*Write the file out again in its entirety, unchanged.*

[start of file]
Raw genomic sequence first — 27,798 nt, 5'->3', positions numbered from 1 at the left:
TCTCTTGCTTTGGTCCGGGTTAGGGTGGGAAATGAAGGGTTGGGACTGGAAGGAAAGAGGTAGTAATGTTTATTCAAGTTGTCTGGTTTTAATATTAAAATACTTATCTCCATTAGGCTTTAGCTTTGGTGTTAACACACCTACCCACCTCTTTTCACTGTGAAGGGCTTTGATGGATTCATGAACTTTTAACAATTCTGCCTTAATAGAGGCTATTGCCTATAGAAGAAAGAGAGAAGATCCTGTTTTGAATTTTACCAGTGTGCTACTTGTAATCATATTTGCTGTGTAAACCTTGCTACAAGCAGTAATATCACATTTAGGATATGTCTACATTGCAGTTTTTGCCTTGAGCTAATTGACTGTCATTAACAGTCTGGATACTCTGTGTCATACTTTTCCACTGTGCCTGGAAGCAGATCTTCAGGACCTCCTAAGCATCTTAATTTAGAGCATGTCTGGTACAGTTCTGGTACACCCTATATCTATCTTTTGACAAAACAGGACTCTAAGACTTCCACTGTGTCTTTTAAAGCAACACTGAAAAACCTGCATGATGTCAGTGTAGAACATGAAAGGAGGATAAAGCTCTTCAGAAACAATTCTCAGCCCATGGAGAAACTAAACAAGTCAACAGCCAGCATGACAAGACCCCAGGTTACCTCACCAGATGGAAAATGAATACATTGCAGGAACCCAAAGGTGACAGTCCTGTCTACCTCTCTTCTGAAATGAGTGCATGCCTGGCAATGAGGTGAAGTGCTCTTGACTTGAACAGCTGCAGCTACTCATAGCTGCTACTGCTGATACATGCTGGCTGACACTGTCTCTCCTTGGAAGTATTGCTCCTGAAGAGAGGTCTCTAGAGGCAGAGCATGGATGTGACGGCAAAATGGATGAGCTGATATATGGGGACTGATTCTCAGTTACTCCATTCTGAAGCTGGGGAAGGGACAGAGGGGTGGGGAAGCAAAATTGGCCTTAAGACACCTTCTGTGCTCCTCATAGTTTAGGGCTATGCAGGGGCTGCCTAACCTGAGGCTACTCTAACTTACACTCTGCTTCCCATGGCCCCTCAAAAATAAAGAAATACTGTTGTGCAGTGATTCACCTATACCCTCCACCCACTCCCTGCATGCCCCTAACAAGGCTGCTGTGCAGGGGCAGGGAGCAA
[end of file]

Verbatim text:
Raw genomic sequence first — 27,798 nt, 5'->3', positions numbered from 1 at the left:
TCTCTTGCTTTGGTCCGGGTTAGGGTGGGAAATGAAGGGTTGGGACTGGAAGGAAAGAGGTAGTAATGTTTATTCAAGTTGTCTGGTTTTAATATTAAAATACTTATCTCCATTAGGCTTTAGCTTTGGTGTTAACACACCTACCCACCTCTTTTCACTGTGAAGGGCTTTGATGGATTCATGAACTTTTAACAATTCTGCCTTAATAGAGGCTATTGCCTATAGAAGAAAGAGAGAAGATCCTGTTTTGAATTTTACCAGTGTGCTACTTGTAATCATATTTGCTGTGTAAACCTTGCTACAAGCAGTAATATCACATTTAGGATATGTCTACATTGCAGTTTTTGCCTTGAGCTAATTGACTGTCATTAACAGTCTGGATACTCTGTGTCATACTTTTCCACTGTGCCTGGAAGCAGATCTTCAGGACCTCCTAAGCATCTTAATTTAGAGCATGTCTGGTACAGTTCTGGTACACCCTATATCTATCTTTTGACAAAACAGGACTCTAAGACTTCCACTGTGTCTTTTAAAGCAACACTGAAAAACCTGCATGATGTCAGTGTAGAACATGAAAGGAGGATAAAGCTCTTCAGAAACAATTCTCAGCCCATGGAGAAACTAAACAAGTCAACAGCCAGCATGACAAGACCCCAGGTTACCTCACCAGATGGAAAATGAATACATTGCAGGAACCCAAAGGTGACAGTCCTGTCTACCTCTCTTCTGAAATGAGTGCATGCCTGGCAATGAGGTGAAGTGCTCTTGACTTGAACAGCTGCAGCTACTCATAGCTGCTACTGCTGATACATGCTGGCTGACACTGTCTCTCCTTGGAAGTATTGCTCCTGAAGAGAGGTCTCTAGAGGCAGAGCATGGATGTGACGGCAAAATGGATGAGCTGATATATGGGGACTGATTCTCAGTTACTCCATTCTGAAGCTGGGGAAGGGACAGAGGGGTGGGGAAGCAAAATTGGCCTTAAGACACCTTCTGTGCTCCTCATAGTTTAGGGCTATGCAGGGGCTGCCTAACCTGAGGCTACTCTAACTTACACTCTGCTTCCCATGGCCCCTCAAAAATAAAGAAATACTGTTGTGCAGTGATTCACCTATACCCTCCACCCACTCCCTGCATGCCCCTAACAAGGCTGCTGTGCAGGGGCAGGGAGCAA